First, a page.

This supply/demand paradox of silver is a rather advanced concept in the field of economics, and today, silver's supply and demand curve must be an extremely advanced concept not even taught in Graduate School, but perhaps only in investment newsletters similar to mine, since economics does not even teach about silver and gold.  But the concept where demand goes up as price goes up, is described by the terms "Giffen Good" and "Veblen Good", which are rather uncommon economic terms.

http://en.wikipedia.org/wiki/Giffen_good

"In economic theory, a Giffen good is an inferior good for which a rise in its price makes people buy even more of the product as a consequence of the substitution effect and the income effect for that good."

Perhaps Silver is a Giffen good, since Silver is an inferior good or precious metal as compared to gold, in the sense that since silver is heavier; and therefore, it takes more work to store and lift an equivalent value of metal.  Silver is also an investment product that one will buy instead of gold, due to the substitution effect, so that as gold goes up, and gold becomes increasingly unaffordable, then people will tend to buy more silver.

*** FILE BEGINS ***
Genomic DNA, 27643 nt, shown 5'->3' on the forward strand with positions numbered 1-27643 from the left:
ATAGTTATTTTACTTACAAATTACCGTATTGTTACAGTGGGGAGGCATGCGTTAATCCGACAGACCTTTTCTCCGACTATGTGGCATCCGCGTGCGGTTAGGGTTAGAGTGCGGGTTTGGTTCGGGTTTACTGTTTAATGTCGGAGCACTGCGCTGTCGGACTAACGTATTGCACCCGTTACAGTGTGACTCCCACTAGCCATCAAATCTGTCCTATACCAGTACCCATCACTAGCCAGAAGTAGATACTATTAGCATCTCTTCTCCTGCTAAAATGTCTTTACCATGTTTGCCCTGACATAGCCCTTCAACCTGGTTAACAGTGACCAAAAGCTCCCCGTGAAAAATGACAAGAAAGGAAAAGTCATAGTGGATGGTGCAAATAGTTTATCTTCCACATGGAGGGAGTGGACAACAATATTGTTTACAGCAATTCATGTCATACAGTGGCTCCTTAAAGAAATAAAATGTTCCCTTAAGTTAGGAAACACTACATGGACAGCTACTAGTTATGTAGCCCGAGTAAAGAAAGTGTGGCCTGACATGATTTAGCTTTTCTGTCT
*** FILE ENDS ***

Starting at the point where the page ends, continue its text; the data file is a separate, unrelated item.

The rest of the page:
However, on the other hand, silver is a superior good, a superior investment metal compared to gold, since the supply and demand fundamentals for silver are better which are setting up a situation where investors will get superior returns by buying silver, and thus, perhaps silver is a Veblen Good?

http://en.wikipedia.org/wiki/Veblen_good

"In economics, Veblen goods are a theoretical group of commodities for which peoples' preference for buying them increases as a direct function of their price, instead of decreasing according to the theory of supply and demand.

It is claimed that some types of high-status goods, such as diamonds or luxury cars, are Veblen goods, in that decreasing their prices decreases people's preference for buying them because they are no longer perceived as exclusive or high status products."